A Blessing and a Limp

The latest episode of NetVUE’s podcast series Callings features a conversation with Marjorie Hass who became the president of the Council of Independent Colleges last July. Dr. Hass previously served as president of Rhodes College and of Austin College. In her responses to our questions about calling, leadership, and times of personal as well as institutional crisis, she drew upon a set of images and metaphors from her own Jewish tradition. For her, calling is first and foremost about responsibility—that is, our ability to respond—as Abraham and others did.

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Strength and Vulnerability: The Vocation of a College President

As a young girl in Kittrell, North Carolina, Mary Dana Hinton never imagined she might one day become the president of a college. Driven by a life-long calling to educational equity, she became the 13th president of Hollins University in August 2020 after serving as president of the College of Saint Benedict for many years. In a new episode of the NetVUE podcast series, Callings, she shares that on some days her calling feels heavy. She goes on to describe how the inspiration of her hard-working mother, the encouragement from early mentors, and the uplifting teachings of the black church have kept her going over the years.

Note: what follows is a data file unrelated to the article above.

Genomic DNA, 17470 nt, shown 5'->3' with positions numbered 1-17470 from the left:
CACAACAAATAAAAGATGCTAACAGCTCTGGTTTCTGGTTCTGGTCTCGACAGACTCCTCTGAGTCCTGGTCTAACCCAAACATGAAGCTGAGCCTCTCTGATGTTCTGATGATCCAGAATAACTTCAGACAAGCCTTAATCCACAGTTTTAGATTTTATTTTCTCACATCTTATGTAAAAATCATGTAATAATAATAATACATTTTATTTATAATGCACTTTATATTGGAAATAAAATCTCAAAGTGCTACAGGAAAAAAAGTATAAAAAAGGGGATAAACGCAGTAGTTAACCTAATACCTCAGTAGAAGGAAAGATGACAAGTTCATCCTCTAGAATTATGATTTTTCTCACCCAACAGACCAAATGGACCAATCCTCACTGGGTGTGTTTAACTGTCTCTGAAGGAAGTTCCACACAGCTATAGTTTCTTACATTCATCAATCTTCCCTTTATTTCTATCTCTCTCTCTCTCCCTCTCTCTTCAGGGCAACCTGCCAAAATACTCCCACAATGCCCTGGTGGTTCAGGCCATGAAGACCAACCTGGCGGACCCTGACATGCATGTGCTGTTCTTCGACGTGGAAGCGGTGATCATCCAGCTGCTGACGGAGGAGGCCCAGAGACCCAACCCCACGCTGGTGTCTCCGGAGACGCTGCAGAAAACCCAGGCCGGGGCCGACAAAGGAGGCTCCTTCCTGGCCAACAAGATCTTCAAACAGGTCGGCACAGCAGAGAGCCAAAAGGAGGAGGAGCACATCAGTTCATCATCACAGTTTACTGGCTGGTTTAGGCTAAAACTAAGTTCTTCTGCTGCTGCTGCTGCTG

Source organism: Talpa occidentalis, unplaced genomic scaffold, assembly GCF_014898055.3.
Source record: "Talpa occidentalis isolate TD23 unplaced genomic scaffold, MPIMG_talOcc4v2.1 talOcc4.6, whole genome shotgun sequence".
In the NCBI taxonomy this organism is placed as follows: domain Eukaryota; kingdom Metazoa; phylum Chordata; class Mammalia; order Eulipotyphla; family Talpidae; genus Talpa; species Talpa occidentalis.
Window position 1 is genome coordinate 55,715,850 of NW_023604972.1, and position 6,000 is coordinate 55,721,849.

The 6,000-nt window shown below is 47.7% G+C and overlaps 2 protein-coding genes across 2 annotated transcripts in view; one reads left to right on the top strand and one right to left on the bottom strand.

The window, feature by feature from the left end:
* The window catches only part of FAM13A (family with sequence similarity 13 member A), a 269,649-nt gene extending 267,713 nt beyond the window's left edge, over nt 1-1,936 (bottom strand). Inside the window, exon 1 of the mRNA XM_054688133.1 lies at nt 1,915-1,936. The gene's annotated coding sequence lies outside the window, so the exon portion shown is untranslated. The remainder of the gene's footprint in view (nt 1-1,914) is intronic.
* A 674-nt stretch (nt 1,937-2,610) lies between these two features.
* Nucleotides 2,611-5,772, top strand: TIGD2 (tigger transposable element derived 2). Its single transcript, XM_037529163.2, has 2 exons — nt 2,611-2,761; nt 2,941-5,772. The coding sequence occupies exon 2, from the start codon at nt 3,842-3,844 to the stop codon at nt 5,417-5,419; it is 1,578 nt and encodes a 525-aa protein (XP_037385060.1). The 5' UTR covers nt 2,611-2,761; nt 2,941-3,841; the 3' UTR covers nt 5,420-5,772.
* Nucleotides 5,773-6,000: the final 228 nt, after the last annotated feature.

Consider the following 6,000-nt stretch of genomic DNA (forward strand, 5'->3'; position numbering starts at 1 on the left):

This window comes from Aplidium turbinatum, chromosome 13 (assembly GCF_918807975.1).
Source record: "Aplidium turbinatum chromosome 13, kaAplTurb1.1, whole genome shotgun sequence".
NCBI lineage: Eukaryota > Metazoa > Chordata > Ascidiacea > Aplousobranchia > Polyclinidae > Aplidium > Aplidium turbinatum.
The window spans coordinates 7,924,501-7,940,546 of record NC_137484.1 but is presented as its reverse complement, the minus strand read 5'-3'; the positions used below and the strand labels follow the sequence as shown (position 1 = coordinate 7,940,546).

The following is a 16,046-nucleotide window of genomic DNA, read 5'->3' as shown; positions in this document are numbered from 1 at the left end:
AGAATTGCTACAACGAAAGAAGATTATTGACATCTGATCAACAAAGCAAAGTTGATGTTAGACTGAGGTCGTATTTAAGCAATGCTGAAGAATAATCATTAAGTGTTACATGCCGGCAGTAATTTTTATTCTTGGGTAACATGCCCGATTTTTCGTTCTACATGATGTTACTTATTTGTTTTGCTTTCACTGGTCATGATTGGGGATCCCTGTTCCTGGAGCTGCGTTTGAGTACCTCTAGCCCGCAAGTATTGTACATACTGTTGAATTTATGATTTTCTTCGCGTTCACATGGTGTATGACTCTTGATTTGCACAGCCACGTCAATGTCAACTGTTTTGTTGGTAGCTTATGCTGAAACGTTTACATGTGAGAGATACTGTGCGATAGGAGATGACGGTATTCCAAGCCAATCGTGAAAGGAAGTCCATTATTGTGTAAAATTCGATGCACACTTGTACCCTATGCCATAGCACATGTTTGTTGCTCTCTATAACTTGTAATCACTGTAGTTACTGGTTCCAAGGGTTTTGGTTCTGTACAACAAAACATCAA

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Re-thinking Leadership

Do you have a teetering stack of books on your bedside table? Mine looks like this: On the bottom, playing a support function, are usually classic texts that I know I should read but never really get around to (apologies to George Eliot). On top of that are books purchased in a temporary bout of self-improvement (currently: Fit at Mid-Life: a Feminist Fitness Journey, written by two philosophers and which I recommend even though I am only half-way through – ha ha!). Then, a friend’s brilliant yet difficult memoir about her mother’s suicide that I really should finish (The Art of Misdiagnosis) and a collection of poetry by a local poet (A New Index for Predicting Catastrophes). Closer to the top is Waking Up: A Guide to Spirituality without Religion, the focus of a recently formed book-group of interesting people with whom I enjoy spending time; our conversations have thankfully been more reflective than the book itself. 

On top of the pile are books given to me in recent months by two different friends, who said some version of “you should read this” as they pressed the book into my hands. Both books are about leadership, and each one challenges our traditional understandings. 

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